Frank Billâs newest book, The Savage, is a dark, dreary, gut...
Ever hear of STUXNET? If you haven’t, you should read up on it—this ultra-high-tech computer worm is one of the most sophisticated cyber weapons ever discovered. It’s theorized that it was designed by the U.S. government in conjunction with Israel to target and digitally sabotage the Iranian nuclear program. The code was delivered to a single computer via an infected USB flash drive, and then proliferated itself across the network, accomplishing its mission in secrecy. It was even programmed to erase itself to avoid detection.
This may all sound like some exaggerated Hollywood sci-fi film, but sometimes truth is even stranger than fiction. We’re barely scratching the surface of this new form of warfare—cyber warfare—and there remains enormous potential for destruction. If government agents were able to infiltrate secure computer systems in Iranian uranium enrichment facilities using STUXNET, it’s entirely possible for a terrorist group to do the same, and potentially trigger a world war.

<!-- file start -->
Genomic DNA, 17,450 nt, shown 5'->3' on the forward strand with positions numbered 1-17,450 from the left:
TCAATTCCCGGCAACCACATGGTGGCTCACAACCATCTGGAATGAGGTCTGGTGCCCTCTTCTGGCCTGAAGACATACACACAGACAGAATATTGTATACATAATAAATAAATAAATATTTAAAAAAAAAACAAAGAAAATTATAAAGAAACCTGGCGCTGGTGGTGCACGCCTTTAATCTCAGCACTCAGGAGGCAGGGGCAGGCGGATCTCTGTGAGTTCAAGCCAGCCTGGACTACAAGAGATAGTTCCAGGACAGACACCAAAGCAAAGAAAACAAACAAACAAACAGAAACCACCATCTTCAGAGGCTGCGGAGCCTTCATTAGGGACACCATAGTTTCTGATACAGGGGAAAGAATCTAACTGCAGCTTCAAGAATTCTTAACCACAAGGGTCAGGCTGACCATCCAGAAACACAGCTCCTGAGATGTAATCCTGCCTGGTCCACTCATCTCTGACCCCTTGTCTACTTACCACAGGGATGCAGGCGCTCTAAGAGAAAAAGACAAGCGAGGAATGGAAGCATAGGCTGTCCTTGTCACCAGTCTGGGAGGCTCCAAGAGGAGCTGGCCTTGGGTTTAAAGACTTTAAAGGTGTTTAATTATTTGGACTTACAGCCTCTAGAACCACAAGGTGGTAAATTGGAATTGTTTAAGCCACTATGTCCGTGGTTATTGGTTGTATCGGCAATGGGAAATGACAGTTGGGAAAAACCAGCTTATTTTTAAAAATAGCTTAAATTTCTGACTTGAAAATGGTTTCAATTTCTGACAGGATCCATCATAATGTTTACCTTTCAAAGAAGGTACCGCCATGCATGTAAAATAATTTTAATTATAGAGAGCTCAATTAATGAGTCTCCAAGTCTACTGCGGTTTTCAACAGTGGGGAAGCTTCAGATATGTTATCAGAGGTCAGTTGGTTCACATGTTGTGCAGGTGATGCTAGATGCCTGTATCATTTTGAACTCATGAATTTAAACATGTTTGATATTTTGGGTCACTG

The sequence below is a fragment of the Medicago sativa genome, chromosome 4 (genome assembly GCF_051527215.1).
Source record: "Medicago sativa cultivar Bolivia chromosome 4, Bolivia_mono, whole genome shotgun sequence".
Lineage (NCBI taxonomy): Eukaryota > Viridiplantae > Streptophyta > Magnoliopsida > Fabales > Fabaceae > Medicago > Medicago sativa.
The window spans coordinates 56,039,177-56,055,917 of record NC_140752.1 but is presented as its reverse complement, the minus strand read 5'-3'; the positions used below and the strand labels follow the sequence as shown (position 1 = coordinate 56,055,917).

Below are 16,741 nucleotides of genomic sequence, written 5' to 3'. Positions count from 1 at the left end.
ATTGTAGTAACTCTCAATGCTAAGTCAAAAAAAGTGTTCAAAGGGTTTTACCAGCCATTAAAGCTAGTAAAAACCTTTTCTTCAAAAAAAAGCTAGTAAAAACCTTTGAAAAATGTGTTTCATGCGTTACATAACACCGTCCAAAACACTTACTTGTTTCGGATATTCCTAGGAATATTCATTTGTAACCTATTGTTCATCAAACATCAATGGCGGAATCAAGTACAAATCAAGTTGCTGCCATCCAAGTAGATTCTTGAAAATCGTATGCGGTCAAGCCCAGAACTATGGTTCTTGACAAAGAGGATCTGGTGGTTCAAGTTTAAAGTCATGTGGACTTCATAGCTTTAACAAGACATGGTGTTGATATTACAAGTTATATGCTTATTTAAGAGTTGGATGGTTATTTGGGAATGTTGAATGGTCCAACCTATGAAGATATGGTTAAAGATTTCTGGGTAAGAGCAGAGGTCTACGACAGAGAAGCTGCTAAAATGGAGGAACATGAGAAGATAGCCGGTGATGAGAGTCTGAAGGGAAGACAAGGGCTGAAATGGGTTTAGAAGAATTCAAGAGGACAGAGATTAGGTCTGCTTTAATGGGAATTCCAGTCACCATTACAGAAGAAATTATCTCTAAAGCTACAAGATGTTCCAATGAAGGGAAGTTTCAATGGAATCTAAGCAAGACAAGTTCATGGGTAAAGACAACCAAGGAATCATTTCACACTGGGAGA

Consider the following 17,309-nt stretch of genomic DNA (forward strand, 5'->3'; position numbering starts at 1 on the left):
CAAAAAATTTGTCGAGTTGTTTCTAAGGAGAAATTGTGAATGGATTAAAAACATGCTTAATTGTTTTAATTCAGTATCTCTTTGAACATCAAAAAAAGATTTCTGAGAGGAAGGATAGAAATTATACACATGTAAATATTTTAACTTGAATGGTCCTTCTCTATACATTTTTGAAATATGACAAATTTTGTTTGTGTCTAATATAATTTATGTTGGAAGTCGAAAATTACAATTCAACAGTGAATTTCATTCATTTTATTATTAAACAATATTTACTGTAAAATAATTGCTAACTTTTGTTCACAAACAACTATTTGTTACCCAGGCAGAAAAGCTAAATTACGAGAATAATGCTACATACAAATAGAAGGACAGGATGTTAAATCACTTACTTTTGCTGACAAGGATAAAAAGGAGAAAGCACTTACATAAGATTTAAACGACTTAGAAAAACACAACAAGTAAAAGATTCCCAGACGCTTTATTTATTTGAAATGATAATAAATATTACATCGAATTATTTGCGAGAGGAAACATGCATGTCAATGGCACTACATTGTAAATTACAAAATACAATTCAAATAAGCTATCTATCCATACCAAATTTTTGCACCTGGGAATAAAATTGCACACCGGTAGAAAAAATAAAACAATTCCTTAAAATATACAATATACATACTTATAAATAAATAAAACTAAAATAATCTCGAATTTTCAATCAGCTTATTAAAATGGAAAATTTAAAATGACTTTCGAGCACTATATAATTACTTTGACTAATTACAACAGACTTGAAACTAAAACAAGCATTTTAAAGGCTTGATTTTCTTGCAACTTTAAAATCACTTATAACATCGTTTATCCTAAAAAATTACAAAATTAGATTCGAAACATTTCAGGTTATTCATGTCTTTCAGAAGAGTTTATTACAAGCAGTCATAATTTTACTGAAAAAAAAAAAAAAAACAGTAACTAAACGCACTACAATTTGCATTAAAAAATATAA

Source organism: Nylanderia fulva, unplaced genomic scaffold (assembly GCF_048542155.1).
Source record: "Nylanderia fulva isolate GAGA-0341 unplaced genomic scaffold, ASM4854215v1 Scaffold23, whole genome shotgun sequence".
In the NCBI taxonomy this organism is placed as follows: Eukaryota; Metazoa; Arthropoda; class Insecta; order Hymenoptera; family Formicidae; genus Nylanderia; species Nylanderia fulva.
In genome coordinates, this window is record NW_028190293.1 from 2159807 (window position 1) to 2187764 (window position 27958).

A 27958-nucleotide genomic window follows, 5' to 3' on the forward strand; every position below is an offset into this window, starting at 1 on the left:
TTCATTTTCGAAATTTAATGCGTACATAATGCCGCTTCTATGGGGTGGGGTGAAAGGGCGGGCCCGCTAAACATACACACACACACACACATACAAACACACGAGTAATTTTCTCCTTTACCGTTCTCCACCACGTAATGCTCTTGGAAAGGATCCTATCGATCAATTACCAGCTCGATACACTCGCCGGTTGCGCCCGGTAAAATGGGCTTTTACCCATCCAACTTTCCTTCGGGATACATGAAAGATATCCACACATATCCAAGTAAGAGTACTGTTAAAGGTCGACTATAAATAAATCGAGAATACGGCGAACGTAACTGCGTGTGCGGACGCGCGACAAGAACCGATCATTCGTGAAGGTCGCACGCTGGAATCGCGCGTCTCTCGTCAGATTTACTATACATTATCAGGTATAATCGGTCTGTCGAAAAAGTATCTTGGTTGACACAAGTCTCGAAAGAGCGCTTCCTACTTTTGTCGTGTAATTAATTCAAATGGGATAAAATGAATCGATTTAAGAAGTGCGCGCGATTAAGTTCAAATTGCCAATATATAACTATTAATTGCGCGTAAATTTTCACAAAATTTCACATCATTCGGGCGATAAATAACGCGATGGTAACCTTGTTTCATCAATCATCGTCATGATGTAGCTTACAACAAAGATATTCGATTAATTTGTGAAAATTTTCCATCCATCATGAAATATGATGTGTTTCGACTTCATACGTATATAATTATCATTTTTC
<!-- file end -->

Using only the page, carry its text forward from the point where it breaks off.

If you’re interested in learning more about STUXNET and cyber warfare, check out “Countdown to Zero Day: Stuxnet and the Launch of the World’s First Digital Weapon”. It’s a new book by cybersecurity journalist Kim Zetter, and shows how, in her words, “a digital attack can have the same destructive capability as a megaton bomb”. If you’re on the fence, check out Foxtrot Alpha’s review of the book here.
An excerpt from the review:
“We are not talking about a new battlefield, but almost a whole new dimension of combat when it comes to cyber warfare. It is such a fast developing, dangerous, accessible and exotic form of warfare that we need people capable of totally thinking outside of traditional military contexts in order to defend against it and/or have offensive supremacy within its realm… Like nuclear weapons, we are naive or even in denial of just how big of a game-changer cyber warfare is, and a cyber arms race is already fully underway.”